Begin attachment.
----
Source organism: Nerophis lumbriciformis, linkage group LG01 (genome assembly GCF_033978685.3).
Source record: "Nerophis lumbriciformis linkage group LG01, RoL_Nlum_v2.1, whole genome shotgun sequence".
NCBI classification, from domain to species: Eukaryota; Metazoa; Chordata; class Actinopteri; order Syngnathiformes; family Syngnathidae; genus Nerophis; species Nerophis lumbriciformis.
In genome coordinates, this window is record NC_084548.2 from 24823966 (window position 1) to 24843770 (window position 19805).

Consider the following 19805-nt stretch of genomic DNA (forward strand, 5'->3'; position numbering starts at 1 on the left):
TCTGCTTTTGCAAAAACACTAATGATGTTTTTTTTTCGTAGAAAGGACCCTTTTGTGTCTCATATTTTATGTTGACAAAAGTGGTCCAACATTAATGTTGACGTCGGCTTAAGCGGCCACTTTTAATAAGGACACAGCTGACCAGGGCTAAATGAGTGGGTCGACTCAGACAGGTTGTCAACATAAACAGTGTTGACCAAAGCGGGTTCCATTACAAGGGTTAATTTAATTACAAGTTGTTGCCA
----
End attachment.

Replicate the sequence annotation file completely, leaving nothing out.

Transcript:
Source organism: Nerophis lumbriciformis, linkage group LG01 (genome assembly GCF_033978685.3).
Source record: "Nerophis lumbriciformis linkage group LG01, RoL_Nlum_v2.1, whole genome shotgun sequence".
NCBI classification, from domain to species: Eukaryota; Metazoa; Chordata; class Actinopteri; order Syngnathiformes; family Syngnathidae; genus Nerophis; species Nerophis lumbriciformis.
In genome coordinates, this window is record NC_084548.2 from 24823966 (window position 1) to 24843770 (window position 19805).

Consider the following 19805-nt stretch of genomic DNA (forward strand, 5'->3'; position numbering starts at 1 on the left):
TCTGCTTTTGCAAAAACACTAATGATGTTTTTTTTTCGTAGAAAGGACCCTTTTGTGTCTCATATTTTATGTTGACAAAAGTGGTCCAACATTAATGTTGACGTCGGCTTAAGCGGCCACTTTTAATAAGGACACAGCTGACCAGGGCTAAATGAGTGGGTCGACTCAGACAGGTTGTCAACATAAACAGTGTTGACCAAAGCGGGTTCCATTACAAGGGTTAATTTAATTACAAGTTGTTGCCA